More thoughts on the value of agency, while 'tech' is on the rise for real estate.

I’ll start by being honest: like a lot of agents, I got into real estate partially after experiencing a transaction and thinking, ‘uhhh….that was so easy, and that guy got paid HOW MUCH for it?? I can do this myself!!’ Almost 10 years later, though, I see that I was missing 90% of what happened in that transaction, because my agent did a good job. We had sold a house in November of 2006, for a price that probably still hasn’t been reached again, nearly 13 years later. Houses near it, that listed around the same time, have been on and off the market in the years since, never having sold. I know it was more than just dumb luck.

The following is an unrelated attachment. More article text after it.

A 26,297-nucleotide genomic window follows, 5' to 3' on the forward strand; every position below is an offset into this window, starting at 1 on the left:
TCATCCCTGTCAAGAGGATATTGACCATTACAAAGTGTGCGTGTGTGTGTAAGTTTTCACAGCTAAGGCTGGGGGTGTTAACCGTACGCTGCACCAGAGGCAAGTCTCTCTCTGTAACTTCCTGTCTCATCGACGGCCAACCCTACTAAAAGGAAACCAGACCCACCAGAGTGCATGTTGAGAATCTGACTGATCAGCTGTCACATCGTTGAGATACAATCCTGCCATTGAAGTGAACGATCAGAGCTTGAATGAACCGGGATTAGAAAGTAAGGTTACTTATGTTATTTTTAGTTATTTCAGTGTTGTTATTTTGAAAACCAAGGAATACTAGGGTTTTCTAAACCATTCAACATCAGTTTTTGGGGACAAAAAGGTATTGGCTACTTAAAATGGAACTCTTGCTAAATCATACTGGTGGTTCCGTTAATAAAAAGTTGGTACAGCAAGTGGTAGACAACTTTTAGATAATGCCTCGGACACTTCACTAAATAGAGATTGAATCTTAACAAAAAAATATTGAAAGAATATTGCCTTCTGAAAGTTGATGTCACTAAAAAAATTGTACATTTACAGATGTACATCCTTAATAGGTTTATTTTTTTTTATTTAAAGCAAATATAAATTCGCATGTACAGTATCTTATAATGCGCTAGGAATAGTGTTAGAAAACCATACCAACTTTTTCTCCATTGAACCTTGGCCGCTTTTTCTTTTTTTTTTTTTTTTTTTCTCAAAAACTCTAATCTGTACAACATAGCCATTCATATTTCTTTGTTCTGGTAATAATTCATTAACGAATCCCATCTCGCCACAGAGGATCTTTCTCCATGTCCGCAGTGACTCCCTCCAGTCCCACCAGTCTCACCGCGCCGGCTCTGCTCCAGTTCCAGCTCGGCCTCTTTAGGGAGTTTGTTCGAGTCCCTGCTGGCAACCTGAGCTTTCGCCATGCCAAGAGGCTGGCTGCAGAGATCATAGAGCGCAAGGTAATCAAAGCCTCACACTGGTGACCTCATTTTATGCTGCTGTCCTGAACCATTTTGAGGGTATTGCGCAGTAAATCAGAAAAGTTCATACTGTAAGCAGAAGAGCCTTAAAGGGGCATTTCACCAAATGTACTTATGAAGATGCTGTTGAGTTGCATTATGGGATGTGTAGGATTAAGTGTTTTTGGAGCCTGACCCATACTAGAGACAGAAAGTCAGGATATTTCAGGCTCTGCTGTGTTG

I have seen easy transactions, tough transactions, deals where the lawyers nearly killed the sale, deals where one party wanted to walk over less than $1000, and everything in between. Looking back at all of it, one thing is constant - agents hold things together and it’s our job to make sure that everyone walks away satisfied and confident. It’s possible that owner-owner sales can work, but for that to happen, human nature has to be on it’s absolute best behavior. Sellers have to be honest about all flaws, the market, their attachment, the condition, the warranties, everything. Buyers have to be savvy about inspections, risks, comp pricing, and legal commitments of sellers to buyers. Emotions and predjudices of all kinds need to be hidden and discounted on both sides. I’ll share a few examples I’ve been party to recently, to underline where agency can really help: